In my performance review last year, I wrote my 6-month career goal to ‘be the best version of me’.
I know how I want to work and the processes I want to put in place with my work which will make me feel like I’m “succeeding” as a UX designer. It might help to create myself a menu of the minimum things I’d like to be doing for each workflow I tackle to ensure I’m keeping on track with this.
My manager questioned me as it definitely wasn’t a SMART goal; it was more of a me goal. I didn’t feel I was doing the work of a real UX Designer. I knew what I perceived that ‘real’ work to be, and once I started doing that, I’d feel that I was doing justice to the name UX Designer.
So what had brought me to this point?
Everything I’d read and learned about Design Thinking was around the iterative loop of empathising, defining, ideating, prototyping, and testing. And it’s not the framework itself that’s the problem, but the way it’s often taught — or, maybe how I interpreted it.
I felt that if I wasn’t following the process to a T, I was failing as a UX Designer. There were all these fancy things that I had to do to solve problems properly like:
And so on. The list is almost endless.
Every one of the techniques a UX Designer has at their disposal is valuable, but only in the right circumstances. Unfortunately, the only time I’ve been able to create an environment that allows the perfect Design Thinking process is in personal projects where I’m in control of everything. That was fine a couple of years ago when I built my first UX portfolio as I felt confident in my abilities because I could demonstrate the ideal methodologies. But it’s not so fine when working a full-time job.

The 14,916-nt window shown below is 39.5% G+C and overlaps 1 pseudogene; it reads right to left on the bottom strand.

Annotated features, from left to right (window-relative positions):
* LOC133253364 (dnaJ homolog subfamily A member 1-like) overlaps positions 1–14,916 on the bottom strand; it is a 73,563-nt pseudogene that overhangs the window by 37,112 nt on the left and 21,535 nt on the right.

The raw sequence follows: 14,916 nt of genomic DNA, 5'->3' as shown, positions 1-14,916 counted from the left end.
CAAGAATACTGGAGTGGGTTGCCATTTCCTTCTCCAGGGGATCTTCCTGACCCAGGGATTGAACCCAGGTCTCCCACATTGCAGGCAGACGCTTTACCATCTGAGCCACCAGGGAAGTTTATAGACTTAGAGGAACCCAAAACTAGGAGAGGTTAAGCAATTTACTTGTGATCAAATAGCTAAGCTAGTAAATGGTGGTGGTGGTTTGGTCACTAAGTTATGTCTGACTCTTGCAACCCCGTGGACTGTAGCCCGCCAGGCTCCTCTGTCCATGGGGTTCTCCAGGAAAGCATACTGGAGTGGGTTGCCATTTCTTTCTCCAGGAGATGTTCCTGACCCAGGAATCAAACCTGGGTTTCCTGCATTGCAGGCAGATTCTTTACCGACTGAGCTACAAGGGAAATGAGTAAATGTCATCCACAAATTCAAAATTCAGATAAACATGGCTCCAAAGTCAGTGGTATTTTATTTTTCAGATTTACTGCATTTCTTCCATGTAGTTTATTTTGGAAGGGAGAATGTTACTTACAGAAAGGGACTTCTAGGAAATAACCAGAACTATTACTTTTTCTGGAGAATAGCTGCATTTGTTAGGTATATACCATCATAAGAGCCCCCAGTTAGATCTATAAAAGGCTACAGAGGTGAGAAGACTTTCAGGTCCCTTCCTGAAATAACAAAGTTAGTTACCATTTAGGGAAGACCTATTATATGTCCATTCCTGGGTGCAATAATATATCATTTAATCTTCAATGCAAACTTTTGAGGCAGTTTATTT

After I started my very first UX role, I realised pretty quickly that I wasn’t able to create those perfect environments anymore. The simple fact is that businesses throw challenges that personal projects don’t. It’s rarely possible to go through the ideal Design Thinking process when solving user problems within a company. Time constraints, lack of resourcing, stakeholder buy-in and financing all play a part in determining the approach available to you.
It’s been difficult for me to accept that I am a real UX Designer if I’m not going through the perfect process. Although I knew I was doing my best with the constraints and was improving user’s experiences, I still felt like I could be doing more to get closer aligned to the holy grail of Design Thinking. My answer was to create a UX Playbook to keep me in check and help with my six month me goal.
I found it all too easy to jump into a project and start coming up with solutions without putting in more groundwork. Partly due to time limitations, partly due to not keeping myself accountable.
The UX Playbook had to be something that worked in parallel with the company constraints and relevant to the specific work that we're doing. I pulled together a loose process that I knew would be achievable for myself and others in the UX Team:
This first step was about pulling together all the founding information. Some of the questions include: